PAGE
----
The original site of Quality Meat Packers
Things change. The hogs have left Hogtown. Toronto’s de-industrialization has been rapid. But high quality, locally raised, family-farmed pork will never leave Sanagan’s and Sanagan’s, finger’s crossed, will never leave The Six.
Photos: Graham Duncan and Toronto Archives
It was a grey and cool late summer day when Brian and I drove up to Shane and Brenda Forsyth’s farm on the Bruce Peninsula, just off the wind-swept west side of Georgian Bay. The land around this area is difficult to farm – the soil is rocky and not as rich for produce as the land around southern Ontario, where Shane grew up. As a young man, he decided to move north to start his farm; land was cheaper, and anyways, sheep and lamb didn’t need lush vegetation to thrive. This was back in the early eighties – Brenda found her way to the farm the following year, and they’ve been raising a family and their animals ever since.
Shane and Brenda have about 400 ewes on their farm; each one gives birth about three times every two years. One of the reasons I’ve been working with them for over a decade is because their lamb is consistently flavourful, with a lean finish and firm muscle. When asked what they do to maintain this consistency, Shane modestly shrugs and tells me it’s probably because they prefer to raise their lambs in a more traditional way. He explains:
“In modern lambing, lambs are weaned from their mothers at around 6 weeks, then fed a soy-based formula that quickens their development. I prefer to keep them with their mothers for at least 3 months. Then I’ll wean them off, having them eat as much grass as possible. When they get up to eighty pounds, we’ll finish them with lot of hay, and some dried peas, barley, and oats. This will get their weight up to about 110 lbs or so, that’s when they’re ready for market. Sometimes they’ll hit that weight at 5 months, sometimes at 10 months; it all depends on the animal.”
Whatever age Shane and Brenda’s lambs are, one thing is for certain. They produce some of the best tasting meat I’ve had. It may be the wild apples they munch on (wild apple trees are one of few trees that flourish around this part of Ontario). Or maybe it’s the damp cool air blowing off of Georgian Bay that forces the animals to eat a little more to bulk up. Or maybe it’s the care Shane and Brenda have and bring to these animals, day after day. I like to think it’s the latter, and after having spent the day with them, that care can be seen in how they treat guests as well. (I didn’t tell you about Brenda’s delicious cabbage borscht and fresh rolls – that might be for a different post).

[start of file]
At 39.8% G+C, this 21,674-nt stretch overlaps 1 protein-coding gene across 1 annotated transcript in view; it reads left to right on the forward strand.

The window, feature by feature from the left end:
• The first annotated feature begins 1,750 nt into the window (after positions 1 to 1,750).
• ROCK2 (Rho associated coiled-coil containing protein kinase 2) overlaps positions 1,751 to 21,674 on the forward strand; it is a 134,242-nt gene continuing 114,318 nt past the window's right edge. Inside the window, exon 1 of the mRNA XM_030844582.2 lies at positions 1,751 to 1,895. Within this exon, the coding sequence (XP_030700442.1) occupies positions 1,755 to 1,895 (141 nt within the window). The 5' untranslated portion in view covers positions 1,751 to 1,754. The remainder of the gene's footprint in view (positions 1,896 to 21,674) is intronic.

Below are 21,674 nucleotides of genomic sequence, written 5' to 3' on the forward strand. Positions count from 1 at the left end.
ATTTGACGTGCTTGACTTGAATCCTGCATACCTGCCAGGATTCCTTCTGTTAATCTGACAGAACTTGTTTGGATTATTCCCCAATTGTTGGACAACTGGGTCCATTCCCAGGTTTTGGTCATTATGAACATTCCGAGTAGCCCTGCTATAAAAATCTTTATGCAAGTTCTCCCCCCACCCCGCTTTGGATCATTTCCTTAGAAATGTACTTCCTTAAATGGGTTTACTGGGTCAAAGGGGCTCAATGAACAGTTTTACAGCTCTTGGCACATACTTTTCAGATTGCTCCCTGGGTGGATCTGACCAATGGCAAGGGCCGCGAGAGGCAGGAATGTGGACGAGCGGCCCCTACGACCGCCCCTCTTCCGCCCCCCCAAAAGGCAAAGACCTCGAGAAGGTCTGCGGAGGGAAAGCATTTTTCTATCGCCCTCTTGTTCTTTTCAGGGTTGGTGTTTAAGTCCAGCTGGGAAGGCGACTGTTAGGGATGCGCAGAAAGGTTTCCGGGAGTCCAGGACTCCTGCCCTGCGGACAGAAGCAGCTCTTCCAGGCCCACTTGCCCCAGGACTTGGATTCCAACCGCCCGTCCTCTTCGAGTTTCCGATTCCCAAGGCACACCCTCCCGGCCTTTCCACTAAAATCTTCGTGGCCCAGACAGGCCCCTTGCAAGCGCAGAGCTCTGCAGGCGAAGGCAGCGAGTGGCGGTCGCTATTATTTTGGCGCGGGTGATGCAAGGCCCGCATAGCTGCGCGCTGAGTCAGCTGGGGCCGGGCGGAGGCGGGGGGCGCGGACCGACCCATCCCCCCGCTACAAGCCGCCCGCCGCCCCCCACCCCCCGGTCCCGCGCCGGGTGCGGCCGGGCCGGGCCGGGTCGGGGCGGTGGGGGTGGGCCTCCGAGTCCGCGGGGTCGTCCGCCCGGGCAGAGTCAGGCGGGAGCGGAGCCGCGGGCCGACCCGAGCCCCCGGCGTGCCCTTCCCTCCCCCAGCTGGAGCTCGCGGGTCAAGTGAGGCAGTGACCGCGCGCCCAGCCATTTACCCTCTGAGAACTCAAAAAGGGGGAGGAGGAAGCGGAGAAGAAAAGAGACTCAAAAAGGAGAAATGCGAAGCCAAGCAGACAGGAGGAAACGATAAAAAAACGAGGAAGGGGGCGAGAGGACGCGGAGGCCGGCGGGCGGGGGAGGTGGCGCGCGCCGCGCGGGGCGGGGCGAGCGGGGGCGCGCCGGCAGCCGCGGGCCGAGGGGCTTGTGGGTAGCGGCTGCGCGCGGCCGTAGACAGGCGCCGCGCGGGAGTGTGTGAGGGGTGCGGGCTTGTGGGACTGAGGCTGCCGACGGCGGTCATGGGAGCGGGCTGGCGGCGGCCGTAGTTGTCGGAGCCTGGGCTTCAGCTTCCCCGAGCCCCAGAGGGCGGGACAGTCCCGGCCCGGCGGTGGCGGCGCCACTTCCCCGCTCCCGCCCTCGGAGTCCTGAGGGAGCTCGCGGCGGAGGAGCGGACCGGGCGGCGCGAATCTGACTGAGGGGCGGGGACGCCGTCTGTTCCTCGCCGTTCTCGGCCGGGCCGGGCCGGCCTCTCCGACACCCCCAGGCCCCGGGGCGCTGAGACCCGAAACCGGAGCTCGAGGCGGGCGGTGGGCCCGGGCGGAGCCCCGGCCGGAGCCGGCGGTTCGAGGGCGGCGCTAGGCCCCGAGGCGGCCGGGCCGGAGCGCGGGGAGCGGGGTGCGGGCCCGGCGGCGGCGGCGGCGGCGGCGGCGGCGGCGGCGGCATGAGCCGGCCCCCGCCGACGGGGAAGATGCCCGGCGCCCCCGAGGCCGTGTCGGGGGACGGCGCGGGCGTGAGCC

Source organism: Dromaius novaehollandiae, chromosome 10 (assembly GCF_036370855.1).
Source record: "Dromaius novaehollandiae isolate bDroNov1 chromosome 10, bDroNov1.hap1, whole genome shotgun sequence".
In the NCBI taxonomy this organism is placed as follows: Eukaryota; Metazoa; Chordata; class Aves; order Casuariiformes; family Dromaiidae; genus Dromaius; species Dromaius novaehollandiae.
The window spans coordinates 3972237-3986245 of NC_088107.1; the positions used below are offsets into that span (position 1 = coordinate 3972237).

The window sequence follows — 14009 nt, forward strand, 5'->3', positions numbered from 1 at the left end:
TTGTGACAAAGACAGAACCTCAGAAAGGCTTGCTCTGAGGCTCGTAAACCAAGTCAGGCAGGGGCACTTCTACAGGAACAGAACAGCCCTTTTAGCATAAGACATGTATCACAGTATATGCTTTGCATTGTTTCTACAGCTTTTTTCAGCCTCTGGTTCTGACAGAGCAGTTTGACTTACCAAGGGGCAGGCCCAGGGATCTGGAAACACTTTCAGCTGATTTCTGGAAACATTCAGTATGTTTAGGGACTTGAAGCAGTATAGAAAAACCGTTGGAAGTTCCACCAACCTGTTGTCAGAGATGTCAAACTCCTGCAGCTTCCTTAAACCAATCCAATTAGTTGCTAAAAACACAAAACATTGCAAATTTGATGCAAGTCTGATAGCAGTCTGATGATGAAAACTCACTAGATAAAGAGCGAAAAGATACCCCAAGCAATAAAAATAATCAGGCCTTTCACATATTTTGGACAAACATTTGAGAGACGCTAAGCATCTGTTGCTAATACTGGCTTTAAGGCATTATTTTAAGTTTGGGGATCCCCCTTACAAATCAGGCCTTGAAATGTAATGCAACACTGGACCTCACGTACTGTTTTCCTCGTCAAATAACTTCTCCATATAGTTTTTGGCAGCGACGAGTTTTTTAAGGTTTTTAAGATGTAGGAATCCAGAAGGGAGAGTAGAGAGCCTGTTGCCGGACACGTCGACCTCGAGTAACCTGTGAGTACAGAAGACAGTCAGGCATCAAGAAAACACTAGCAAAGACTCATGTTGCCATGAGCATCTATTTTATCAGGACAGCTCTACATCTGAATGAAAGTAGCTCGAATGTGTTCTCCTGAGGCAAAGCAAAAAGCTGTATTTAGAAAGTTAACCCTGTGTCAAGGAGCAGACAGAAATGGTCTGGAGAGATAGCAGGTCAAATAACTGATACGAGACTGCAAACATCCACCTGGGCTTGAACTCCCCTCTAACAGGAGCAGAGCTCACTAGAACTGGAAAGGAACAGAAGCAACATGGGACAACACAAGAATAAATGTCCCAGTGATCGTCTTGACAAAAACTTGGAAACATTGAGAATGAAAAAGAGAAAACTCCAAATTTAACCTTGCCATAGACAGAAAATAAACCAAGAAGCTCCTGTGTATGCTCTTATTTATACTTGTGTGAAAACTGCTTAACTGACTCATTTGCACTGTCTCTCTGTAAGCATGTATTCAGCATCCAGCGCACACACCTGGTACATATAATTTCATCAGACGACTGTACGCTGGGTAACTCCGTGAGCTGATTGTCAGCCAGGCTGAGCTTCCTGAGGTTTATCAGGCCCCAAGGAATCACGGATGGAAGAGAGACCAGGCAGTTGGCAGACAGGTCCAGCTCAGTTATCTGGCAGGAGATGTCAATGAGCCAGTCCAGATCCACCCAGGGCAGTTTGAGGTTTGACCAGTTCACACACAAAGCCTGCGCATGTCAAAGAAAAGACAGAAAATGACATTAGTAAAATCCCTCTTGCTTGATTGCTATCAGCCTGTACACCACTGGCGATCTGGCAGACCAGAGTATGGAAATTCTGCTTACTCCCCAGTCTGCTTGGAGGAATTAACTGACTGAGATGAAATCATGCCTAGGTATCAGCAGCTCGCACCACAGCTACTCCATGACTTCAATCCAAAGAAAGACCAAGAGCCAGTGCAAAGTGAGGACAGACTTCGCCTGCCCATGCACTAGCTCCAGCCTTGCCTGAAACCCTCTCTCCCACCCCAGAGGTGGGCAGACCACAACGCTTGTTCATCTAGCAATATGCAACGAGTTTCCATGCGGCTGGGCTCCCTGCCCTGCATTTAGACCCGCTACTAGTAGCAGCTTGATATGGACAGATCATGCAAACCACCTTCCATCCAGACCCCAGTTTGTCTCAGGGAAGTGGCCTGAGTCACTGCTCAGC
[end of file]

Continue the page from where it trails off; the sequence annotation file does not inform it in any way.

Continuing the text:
Hunting season in Ontario generally lasts from mid-September to mid-December. As we roll into December at Sanagan’s, you won’t have to hunt for delicious offerings to fill any of your holiday needs.
One offering that may have eluded you in the past is our Hunter’s Pie. Chef Anne and her team in the kitchen have refined this recipe over the past few years to it’s near perfect current iteration. Rich venison, elk and wild boar are slowly simmered with red wine and paired with hearty lentils and aromatics inside a buttery, flaky crust, topped with a true trophy in the form of a piece of bone marrow.
Our Hunter’s Pie is the very definition of a special occasion dish. It is rich, and delicious, and one should likely fight the desire to enjoy it every day, reserving it for gatherings with friends and family. My suggestion would be to keep things simple, and serve this with a crisp green salad using a mix with bitter greens and a mustard vinaigrette.
We have a quiet Christmas planned this year, but our centrepiece on Christmas Eve will be one of Chef Anne’s delicious Hunter Pies. Happy hunting, and happy holidays!
Christmas and the holidays are a time to indulge any number of eccentric traditions. We hang totally dry socks on the fireplace. We encourage our children to sit on the laps of strange old men. We bring whole fir trees into the house. And strangest of all, we consume a medieval-ish “pudding” that’s not like any other kind of pudding.
If you’re reading this and you haven’t got your own old fashioned Christmas pudding aging in the basement, have no fear, because this December, Sanagan’s will once again have our wonderful house-made Christmas puddings and hard sauce, stacked like cannon balls, ready to fire into the shopping bags of our holiday feasters.
And let’s get this straight — we’re not just talking any old mass-produced Christmas-pudding-in-a-can. Ours are made by hand by our chartcuterie specialist Scott Draper, based on his grandmother, Verna Draper’s recipe.
The Draper’s lived on a farm in Stouffville and like much of Ontario’s U.K. immigrant population they emphasized the Scottish side things. Their style of pudding, made with brown sugar, dried fruit, suet, breadcrumbs, carrot, egg etc., has a slightly lighter finish due to the absence of molasses. And it’s contained steamed within a cloth as opposed to a metal or ceramic mould. And it’s Holidayliscious!
All you have to do is steam it in its cheesecloth wrapping for one hour, and then dollop on and the hard-sauce (butter, icing sugar and brandy).
Oh — I forgot the best part. Like all Christmas puddings worth their fruit peel, ours is best moistened with warm brandy and then set it on fire. Turn the lights down low and present the flaming pudding. Now that’s an eccentric tradition.